If you have been told by your dentist that you have periodontal (gum) disease, you’re not alone. Many adults in the U.S. currently are suffering some form of the disease.
Periodontal diseases range from simple gum inflammation to serious disease that results in major damage to the soft tissue and bone that support the teeth. In the worst cases, teeth are lost.
Whether your gum disease is stopped, slowed, or gets worse depends a great deal on how well you care for your teeth and gums every day, from this point forward.
Signs and symptoms of periodontal disease:
- Bleeding gums – Even when you brush vigorously or use dental floss, gums should never bleed
- Loose teeth – Also caused by bone loss or weakened periodontal fibers (fibers that support the tooth to the bone).
- New spacing between teeth – Caused by bone loss.
- Persistent bad breath – Caused by bacteria in the mouth.
- Pus around the teeth and gums – Sign that there is an infection present.
- Receding gums – Loss of gum around a tooth.
- Red and puffy gums – Gums should never be red or swollen.
- Tenderness or Discomfort – Plaque, calculus, and bacteria irritate the gums and teeth.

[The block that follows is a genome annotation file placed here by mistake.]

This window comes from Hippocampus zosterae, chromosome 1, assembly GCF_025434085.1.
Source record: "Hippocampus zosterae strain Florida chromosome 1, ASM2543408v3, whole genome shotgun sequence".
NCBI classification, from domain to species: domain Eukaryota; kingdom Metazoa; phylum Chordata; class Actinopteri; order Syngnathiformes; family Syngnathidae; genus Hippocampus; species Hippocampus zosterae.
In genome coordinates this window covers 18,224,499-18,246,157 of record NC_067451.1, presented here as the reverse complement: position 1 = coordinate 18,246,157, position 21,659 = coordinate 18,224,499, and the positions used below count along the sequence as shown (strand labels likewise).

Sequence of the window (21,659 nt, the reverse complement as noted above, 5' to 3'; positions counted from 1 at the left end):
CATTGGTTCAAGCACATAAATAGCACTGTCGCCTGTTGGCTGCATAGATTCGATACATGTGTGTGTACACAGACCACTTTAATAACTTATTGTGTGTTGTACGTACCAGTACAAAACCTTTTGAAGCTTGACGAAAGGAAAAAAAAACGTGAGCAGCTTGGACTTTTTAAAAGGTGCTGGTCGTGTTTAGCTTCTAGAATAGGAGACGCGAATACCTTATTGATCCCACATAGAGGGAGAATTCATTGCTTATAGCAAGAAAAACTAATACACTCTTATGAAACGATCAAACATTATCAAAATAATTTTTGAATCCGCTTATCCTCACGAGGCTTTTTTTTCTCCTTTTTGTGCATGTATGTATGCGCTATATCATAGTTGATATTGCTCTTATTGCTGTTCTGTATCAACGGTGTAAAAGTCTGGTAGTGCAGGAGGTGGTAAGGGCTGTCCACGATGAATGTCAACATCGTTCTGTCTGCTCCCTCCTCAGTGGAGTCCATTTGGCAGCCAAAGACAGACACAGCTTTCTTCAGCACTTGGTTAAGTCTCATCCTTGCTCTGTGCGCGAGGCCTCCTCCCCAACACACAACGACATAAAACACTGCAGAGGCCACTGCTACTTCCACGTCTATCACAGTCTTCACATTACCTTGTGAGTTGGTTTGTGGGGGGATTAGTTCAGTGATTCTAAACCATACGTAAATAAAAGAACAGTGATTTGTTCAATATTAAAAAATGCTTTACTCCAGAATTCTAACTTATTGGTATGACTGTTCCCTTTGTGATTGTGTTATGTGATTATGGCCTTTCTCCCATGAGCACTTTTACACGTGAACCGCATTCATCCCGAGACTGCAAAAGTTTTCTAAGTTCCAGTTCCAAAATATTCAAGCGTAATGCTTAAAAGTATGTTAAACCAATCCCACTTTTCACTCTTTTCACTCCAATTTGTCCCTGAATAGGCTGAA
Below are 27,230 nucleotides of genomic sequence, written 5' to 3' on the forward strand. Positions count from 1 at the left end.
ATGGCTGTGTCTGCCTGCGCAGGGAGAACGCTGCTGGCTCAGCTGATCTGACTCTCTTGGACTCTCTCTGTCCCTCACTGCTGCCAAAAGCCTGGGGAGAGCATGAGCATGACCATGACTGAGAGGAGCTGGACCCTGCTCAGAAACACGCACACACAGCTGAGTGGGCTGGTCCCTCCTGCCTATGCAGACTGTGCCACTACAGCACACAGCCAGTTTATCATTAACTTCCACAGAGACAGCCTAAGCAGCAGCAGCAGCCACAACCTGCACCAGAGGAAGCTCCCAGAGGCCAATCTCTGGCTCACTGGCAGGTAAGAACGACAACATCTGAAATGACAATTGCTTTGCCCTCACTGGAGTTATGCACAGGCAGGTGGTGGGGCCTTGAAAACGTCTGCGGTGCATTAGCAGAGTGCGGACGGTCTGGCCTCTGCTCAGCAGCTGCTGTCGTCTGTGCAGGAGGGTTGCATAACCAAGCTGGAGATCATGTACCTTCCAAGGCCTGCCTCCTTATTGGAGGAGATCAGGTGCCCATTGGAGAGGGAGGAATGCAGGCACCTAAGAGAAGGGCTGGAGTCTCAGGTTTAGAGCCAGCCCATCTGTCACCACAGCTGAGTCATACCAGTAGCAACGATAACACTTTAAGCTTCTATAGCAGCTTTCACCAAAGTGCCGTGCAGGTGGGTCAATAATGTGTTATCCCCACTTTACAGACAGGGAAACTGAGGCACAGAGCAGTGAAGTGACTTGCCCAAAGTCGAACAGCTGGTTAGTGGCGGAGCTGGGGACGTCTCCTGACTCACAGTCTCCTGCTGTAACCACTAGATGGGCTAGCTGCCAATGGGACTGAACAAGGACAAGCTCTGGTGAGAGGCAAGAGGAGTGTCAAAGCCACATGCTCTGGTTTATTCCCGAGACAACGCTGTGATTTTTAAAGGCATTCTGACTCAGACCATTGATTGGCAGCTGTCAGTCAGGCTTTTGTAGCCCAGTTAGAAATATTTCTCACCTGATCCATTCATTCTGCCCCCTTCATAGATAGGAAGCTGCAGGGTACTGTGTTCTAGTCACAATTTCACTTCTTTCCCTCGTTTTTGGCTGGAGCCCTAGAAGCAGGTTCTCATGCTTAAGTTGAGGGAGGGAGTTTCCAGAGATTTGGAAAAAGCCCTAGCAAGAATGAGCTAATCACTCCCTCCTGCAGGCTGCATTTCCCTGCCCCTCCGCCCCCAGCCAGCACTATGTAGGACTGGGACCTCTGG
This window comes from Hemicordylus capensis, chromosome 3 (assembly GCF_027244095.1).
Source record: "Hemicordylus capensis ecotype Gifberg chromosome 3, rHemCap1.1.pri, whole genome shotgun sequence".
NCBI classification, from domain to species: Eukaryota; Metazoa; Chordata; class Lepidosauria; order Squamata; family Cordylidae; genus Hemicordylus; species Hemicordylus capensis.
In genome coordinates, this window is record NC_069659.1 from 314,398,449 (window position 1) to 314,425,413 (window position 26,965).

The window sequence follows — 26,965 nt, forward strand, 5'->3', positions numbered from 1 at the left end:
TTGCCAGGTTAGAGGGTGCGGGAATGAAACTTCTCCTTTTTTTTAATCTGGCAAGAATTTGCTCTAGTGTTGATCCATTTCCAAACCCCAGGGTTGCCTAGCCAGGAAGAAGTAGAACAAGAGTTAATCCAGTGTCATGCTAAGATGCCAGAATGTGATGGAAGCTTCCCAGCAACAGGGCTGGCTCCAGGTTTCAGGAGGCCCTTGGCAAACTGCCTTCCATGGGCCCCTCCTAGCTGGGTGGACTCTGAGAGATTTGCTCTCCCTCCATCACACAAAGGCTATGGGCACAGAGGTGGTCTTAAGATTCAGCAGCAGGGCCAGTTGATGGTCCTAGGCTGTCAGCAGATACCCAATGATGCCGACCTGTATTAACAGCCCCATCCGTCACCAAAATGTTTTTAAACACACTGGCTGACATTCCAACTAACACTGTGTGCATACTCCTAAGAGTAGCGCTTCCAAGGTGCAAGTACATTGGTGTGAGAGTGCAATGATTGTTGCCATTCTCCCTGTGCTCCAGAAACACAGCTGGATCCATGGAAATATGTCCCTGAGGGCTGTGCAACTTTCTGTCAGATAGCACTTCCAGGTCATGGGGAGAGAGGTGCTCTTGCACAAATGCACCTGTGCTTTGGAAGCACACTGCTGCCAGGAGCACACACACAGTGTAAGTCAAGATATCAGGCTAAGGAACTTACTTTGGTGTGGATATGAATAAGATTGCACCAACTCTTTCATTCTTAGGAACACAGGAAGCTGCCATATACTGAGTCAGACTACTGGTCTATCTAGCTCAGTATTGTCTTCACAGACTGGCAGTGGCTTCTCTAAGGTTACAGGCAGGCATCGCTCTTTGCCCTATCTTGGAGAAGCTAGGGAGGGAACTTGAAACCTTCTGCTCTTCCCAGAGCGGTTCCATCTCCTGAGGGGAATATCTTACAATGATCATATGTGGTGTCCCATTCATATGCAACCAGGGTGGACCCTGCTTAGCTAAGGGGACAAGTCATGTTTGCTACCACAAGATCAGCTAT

Infection control is the main goal of the treatment. Treatment depends on the extent of gum disease. Treatment also required to keep up with a good daily care at home. The doctor may also suggest changing certain behaviors or lifestyle change, such as quitting smoking, as a way to improve treatment outcome.
It only takes twenty four hours for plaque in your teeth to turn into tartar! Daily home cleaning helps control plaque and tartar formation.
Once your treatment has been completed, your dentist will recommend that you have regular maintenance cleanings, usually four times a year. At these cleaning appointments, the pocket depths will be carefully checked to ensure that they are healthy. Plaque and calculus will be removed from above and below the gum line.
Your appointment will usually include:
- Examination of diagnostic x-rays (radiographs): Essential for detection of decay, tumors, cysts, and bone loss.X-rays also help determine tooth and root positions.
- Examination of existing restorations: Check current fillings, crowns, etc.
- Examination of tooth decay: Check all tooth surfaces for decay.
- Oral cancer screening: Check the face, neck, lips, tongue, throat, cheek tissues, and gums for any signs of oral cancer.
- Oral hygiene recommendations: Review and recommend oral hygiene aids as needed. (Electric toothbrushes, special periodontal brushes, fluorides, rinses, etc.)
- Teeth polishing: Remove stain and plaque that is not otherwise removed during tooth brushing and scaling.
Good oral hygiene practices and periodontal cleanings are essential in maintaining dental health.